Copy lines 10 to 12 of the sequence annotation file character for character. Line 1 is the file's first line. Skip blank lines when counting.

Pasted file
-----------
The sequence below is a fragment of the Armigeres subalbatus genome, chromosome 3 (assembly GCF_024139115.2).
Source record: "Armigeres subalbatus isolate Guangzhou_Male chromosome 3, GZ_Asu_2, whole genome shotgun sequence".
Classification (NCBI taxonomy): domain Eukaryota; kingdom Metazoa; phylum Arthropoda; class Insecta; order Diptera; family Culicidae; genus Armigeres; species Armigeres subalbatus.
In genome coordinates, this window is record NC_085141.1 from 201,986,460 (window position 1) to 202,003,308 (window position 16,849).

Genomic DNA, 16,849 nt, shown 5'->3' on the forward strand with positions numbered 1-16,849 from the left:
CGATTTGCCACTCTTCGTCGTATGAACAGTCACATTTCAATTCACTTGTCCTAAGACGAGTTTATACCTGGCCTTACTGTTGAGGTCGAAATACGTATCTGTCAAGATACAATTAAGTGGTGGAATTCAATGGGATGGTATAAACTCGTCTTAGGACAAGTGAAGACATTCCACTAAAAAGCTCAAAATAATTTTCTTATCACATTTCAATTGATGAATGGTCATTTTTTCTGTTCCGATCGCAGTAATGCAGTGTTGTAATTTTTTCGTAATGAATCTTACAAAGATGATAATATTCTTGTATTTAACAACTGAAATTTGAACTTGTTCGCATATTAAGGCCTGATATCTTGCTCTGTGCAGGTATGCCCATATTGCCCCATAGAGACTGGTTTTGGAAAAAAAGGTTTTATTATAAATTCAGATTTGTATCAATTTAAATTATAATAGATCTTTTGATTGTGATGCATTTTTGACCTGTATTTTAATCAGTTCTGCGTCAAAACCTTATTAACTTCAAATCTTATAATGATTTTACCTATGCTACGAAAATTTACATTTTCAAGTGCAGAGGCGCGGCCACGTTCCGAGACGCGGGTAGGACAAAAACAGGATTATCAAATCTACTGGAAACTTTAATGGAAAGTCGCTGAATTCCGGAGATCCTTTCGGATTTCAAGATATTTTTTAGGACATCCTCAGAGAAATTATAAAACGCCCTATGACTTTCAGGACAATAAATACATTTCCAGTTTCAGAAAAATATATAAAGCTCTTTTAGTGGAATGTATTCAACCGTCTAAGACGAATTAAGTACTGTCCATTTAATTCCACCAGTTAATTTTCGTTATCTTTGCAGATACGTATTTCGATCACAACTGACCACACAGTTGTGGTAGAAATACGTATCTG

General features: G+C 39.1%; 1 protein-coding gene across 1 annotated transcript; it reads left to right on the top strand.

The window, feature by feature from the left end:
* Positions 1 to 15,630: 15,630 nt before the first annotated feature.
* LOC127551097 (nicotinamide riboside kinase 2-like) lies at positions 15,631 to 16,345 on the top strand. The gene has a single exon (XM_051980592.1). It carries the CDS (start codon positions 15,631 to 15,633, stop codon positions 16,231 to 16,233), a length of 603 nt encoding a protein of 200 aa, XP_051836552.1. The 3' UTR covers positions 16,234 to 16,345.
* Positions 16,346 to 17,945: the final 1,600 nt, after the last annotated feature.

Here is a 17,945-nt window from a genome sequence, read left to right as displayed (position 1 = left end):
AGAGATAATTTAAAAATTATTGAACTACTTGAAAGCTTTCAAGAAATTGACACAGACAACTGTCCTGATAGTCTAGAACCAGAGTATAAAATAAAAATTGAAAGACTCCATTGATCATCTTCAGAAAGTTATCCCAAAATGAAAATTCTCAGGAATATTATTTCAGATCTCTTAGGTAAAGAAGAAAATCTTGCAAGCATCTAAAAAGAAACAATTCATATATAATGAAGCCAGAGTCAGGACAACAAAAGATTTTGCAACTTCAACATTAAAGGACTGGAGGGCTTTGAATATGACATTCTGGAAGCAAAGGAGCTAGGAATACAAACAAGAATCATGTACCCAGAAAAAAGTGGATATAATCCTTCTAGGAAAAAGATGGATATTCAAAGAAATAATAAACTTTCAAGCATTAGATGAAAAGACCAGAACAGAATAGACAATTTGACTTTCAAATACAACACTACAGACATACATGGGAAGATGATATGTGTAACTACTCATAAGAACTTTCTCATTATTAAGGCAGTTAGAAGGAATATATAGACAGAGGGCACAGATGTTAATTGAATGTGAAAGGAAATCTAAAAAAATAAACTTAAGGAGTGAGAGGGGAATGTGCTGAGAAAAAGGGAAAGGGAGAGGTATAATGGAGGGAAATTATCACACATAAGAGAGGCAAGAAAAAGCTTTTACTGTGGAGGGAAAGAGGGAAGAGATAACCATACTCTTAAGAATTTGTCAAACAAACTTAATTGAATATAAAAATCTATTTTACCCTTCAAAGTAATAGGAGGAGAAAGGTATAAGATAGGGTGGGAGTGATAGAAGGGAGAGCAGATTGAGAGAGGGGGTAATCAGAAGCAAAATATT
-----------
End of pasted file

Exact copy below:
* LOC127551097 (nicotinamide riboside kinase 2-like) lies at positions 15,631 to 16,345 on the top strand. The gene has a single exon (XM_051980592.1). It carries the CDS (start codon positions 15,631 to 15,633, stop codon positions 16,231 to 16,233), a length of 603 nt encoding a protein of 200 aa, XP_051836552.1. The 3' UTR covers positions 16,234 to 16,345.
* Positions 16,346 to 17,945: the final 1,600 nt, after the last annotated feature.

Here is a 17,945-nt window from a genome sequence, read left to right as displayed (position 1 = left end):